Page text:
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Hip Hop/Soul.

I love music, all genres and variety, except country, sorry it just does nothing for me.  Growing up there was always a variety of music playing from my parents, it went from Crosby, Stills & Nash, rock, classic rock, all the way to the classic years of Motown. I gravitated to the black artists mostly when younger, I remember the first time I discovered James Brown and was completely blown away. Then discovering Michael Jackson, that was the cream of the crop for me, I became obsessed with MJ, still my favorite artist to this day.

Soul, Rhythm & Blues, the Motown culture, the rise of Hip Hop out of New York was fascinating to me.  One of my favorite shows to watch as a kid was Soul Train on Saturday mornings. My favorite part of the show was the dance off. I was soaking it all in like sponge.

My earliest memories of hip hop was probably around 1982 or so, I was around 12 years old. I remember on a Friday night listening to DJ Red Alert on the radio, 98.7 to be exact, on my boom box and making my own mixed cassette tapes.  I would pop a blank cassette in and when a song came on I liked I would press record, then hit pause when it was over, then just repeat again.  I would pause out all the commercials and talking so I just had a continuous flow of songs. Then I discovered break dancing, I would practice for hours. Just dancing in general was something huge to me at this point. I self taught my self to break dance, and dancing just by watching Soul Train, Micheal Jackson, etc.  I was completely enthralled with the culture of the streets, you want to learn how to dance with soul, or break dance you certainly won’t find that in the white suburban neighborhood where I lived.  So the TV and VHS tapes were my tutorial system.  A major movie influence was Beat Street, once that came out it was over!

My sister was into ballet and at this one place she took classes there was a sign for break dance lessons, so of course I had to check it out. I remember after my first class one of the instructors came up to me and asked if I wanted to teach.  I was like 13 at the time, for one that was a huge compliment, but refused the offer, had no interest to teach. I went to a few more classes and since I was at the same level as the instructor  I just stopped with the lessons.  In all honesty, I wanted to take ballet as well, a little secret I kept to myself. It was a little dream of mine to be a dancer and somehow make a living with it, oh well that ship has sailed.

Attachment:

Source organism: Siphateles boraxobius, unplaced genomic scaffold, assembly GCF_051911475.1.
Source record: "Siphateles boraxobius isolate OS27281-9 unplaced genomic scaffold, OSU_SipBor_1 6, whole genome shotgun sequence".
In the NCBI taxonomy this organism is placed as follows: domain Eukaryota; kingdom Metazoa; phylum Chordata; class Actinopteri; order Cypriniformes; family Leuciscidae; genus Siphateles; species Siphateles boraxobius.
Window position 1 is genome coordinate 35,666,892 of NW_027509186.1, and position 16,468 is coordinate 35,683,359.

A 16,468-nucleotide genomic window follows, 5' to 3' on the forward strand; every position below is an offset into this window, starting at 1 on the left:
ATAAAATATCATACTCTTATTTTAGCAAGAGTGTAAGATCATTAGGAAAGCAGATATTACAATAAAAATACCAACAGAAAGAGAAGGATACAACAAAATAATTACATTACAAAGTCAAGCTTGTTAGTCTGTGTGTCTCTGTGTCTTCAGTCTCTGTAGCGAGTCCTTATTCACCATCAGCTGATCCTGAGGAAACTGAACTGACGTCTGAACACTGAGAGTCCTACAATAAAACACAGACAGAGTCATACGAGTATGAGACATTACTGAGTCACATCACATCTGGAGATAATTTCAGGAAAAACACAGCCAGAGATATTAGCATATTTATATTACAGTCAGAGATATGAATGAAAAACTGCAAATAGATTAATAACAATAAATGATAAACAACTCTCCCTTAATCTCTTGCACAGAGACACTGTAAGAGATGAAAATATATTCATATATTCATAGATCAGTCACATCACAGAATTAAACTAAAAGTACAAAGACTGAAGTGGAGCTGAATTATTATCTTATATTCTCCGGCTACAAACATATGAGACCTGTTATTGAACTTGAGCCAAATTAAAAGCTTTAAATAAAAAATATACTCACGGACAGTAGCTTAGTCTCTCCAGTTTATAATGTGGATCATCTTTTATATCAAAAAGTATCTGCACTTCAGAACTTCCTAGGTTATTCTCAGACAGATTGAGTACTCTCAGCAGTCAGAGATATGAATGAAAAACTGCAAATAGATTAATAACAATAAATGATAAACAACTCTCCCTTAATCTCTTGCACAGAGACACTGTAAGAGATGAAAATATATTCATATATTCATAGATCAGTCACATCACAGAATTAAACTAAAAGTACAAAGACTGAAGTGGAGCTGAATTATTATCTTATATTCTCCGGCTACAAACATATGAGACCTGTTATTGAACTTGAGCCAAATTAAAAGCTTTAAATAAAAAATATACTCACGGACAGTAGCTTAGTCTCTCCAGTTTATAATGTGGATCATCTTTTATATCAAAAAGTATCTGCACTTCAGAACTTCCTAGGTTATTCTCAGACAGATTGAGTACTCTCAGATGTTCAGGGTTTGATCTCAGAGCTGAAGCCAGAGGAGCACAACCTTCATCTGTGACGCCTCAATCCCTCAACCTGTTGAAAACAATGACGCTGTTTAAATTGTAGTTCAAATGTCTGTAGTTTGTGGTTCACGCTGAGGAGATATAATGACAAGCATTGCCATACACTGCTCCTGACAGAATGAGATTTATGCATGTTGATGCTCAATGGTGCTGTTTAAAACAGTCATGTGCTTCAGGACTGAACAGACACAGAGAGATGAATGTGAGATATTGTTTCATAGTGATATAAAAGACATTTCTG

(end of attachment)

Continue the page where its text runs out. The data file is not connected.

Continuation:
Here is a picture of me at 14, maybe around 1984,  at one of my middle school dances. It was a very “white” school but there I was going to school in track suites, toe shell Adidas with the fat laces, suede puma’s, drawing graffiti on my notepads and submerged into 80’s rap. Not only was I knee-deep into the music, but the culture as well.

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Fast forward the to the 90’s and basically I was at the mall buying at least 3 hip hop tapes a month, maybe more.  I have a huge Tupperware bin to this day with all the tapes I accumulated during that time period. 90’s hip hop is no doubt my favorite era. I’m not going list my favorites but if I have to pick one album that really blew me away it was Public Enemy’s “It Takes a Nation of Millions to Hold us Back”

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It was hardcore, raw, aggressive and controversial. The production was on another level, sampling at it’s finest, extremely creative and unique.  This album taught me more about black history leaders than any school or book. It was more than music, it was an education as well. I was definitely a soul child, I had to question if it was my Dad or the mailman, kidding!

Peace and Merry Christmas!

BG

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